Thinking, Fast and Slow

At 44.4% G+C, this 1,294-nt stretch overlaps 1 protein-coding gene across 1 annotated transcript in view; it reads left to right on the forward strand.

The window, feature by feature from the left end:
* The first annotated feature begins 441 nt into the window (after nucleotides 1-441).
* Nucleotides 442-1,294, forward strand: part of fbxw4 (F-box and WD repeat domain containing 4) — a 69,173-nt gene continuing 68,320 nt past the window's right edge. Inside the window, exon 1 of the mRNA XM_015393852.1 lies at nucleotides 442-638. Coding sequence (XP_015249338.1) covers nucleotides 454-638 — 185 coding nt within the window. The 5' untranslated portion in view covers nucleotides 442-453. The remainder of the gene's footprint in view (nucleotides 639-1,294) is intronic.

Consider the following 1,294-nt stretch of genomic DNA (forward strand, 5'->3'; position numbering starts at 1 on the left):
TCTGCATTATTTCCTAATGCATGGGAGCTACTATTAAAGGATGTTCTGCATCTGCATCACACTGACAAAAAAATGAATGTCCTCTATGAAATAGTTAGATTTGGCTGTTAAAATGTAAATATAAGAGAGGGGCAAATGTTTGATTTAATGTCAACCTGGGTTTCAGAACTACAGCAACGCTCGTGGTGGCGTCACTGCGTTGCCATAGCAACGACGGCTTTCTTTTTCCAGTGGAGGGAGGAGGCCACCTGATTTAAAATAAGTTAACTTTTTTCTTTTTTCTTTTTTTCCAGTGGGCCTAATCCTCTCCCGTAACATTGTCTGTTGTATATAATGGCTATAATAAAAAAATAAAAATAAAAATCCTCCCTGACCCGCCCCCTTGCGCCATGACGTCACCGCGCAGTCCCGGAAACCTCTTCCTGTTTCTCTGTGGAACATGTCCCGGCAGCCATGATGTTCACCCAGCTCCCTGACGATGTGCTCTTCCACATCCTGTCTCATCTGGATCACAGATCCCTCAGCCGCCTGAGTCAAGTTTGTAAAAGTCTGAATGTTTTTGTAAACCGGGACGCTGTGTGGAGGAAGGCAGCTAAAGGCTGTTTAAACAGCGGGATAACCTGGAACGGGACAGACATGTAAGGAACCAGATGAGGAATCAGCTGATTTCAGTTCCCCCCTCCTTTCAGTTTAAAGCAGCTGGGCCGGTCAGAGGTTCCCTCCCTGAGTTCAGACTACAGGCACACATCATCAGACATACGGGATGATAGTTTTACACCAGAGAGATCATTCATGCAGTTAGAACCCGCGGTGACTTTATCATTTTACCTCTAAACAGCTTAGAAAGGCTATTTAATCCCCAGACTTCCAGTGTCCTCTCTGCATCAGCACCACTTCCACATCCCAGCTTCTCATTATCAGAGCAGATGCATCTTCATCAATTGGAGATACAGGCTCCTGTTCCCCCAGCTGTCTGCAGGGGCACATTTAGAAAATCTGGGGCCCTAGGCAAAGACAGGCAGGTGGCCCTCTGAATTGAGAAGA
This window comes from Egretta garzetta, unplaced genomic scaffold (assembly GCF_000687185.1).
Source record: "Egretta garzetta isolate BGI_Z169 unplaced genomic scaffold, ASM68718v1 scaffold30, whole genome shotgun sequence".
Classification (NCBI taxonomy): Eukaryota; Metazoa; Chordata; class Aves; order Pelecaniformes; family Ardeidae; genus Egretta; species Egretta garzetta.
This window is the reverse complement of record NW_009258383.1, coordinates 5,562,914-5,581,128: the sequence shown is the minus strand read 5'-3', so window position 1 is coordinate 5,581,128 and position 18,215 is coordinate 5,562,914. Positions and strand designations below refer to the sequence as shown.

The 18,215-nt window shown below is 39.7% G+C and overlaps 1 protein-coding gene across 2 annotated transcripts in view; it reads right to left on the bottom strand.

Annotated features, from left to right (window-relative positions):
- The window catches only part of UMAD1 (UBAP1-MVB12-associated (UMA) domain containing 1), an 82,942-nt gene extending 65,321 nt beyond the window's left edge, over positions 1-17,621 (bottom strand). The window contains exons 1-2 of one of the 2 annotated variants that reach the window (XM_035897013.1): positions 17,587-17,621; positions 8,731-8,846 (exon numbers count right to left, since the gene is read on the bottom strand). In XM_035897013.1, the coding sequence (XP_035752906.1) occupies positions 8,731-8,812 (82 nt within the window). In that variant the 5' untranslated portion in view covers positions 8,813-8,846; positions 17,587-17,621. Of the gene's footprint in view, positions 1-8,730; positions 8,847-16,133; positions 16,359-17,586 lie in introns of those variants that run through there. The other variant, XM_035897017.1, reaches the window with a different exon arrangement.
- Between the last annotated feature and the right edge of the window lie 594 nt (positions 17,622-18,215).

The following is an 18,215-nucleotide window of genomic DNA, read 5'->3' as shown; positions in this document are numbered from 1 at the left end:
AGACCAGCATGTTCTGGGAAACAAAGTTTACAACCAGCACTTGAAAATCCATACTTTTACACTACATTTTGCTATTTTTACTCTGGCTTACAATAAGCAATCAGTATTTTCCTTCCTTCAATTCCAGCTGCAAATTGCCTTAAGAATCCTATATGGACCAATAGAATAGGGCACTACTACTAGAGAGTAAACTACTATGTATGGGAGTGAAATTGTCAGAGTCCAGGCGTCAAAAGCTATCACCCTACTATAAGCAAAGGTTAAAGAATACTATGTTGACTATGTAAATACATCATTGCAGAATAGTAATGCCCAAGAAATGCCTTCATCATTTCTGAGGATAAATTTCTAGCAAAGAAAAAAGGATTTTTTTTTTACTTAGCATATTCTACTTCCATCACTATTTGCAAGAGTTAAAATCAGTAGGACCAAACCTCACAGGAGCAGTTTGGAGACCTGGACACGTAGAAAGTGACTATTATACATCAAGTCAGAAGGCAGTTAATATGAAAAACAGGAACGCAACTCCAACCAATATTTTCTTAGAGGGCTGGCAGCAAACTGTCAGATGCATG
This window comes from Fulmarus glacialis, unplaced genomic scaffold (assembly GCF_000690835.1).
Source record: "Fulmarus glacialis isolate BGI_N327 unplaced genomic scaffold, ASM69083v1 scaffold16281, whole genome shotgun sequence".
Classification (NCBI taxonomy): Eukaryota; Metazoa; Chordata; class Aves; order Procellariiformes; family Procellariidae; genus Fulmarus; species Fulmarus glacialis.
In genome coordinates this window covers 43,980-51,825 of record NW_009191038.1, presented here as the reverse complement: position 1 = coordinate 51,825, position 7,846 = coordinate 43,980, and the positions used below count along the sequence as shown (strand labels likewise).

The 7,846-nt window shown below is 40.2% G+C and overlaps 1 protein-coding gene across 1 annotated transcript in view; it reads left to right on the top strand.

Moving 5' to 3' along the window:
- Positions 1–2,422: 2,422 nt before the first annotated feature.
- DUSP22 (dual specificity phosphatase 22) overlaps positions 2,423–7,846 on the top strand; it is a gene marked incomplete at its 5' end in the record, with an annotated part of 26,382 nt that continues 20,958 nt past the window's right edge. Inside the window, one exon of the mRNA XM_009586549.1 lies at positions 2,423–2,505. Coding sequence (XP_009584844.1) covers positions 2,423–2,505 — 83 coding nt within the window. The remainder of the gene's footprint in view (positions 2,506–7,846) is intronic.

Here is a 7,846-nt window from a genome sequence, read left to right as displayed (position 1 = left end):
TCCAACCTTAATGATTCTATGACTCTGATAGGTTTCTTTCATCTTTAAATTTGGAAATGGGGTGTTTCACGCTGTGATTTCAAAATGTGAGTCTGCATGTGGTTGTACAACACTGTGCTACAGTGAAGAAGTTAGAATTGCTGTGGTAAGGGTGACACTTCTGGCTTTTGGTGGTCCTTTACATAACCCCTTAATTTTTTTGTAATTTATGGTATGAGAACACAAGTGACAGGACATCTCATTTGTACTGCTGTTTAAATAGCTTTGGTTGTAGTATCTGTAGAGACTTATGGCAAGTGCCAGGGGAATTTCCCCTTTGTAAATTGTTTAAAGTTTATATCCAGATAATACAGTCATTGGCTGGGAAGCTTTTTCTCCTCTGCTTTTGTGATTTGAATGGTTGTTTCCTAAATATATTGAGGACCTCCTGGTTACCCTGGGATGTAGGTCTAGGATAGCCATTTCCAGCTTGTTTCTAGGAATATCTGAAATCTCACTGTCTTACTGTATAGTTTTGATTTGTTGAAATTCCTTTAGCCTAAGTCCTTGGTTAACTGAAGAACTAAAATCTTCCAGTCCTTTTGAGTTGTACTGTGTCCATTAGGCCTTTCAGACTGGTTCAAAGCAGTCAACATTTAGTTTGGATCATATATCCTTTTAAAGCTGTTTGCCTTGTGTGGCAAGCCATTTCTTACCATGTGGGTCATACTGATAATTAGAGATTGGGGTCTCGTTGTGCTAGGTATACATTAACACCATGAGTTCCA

Daniel Kahneman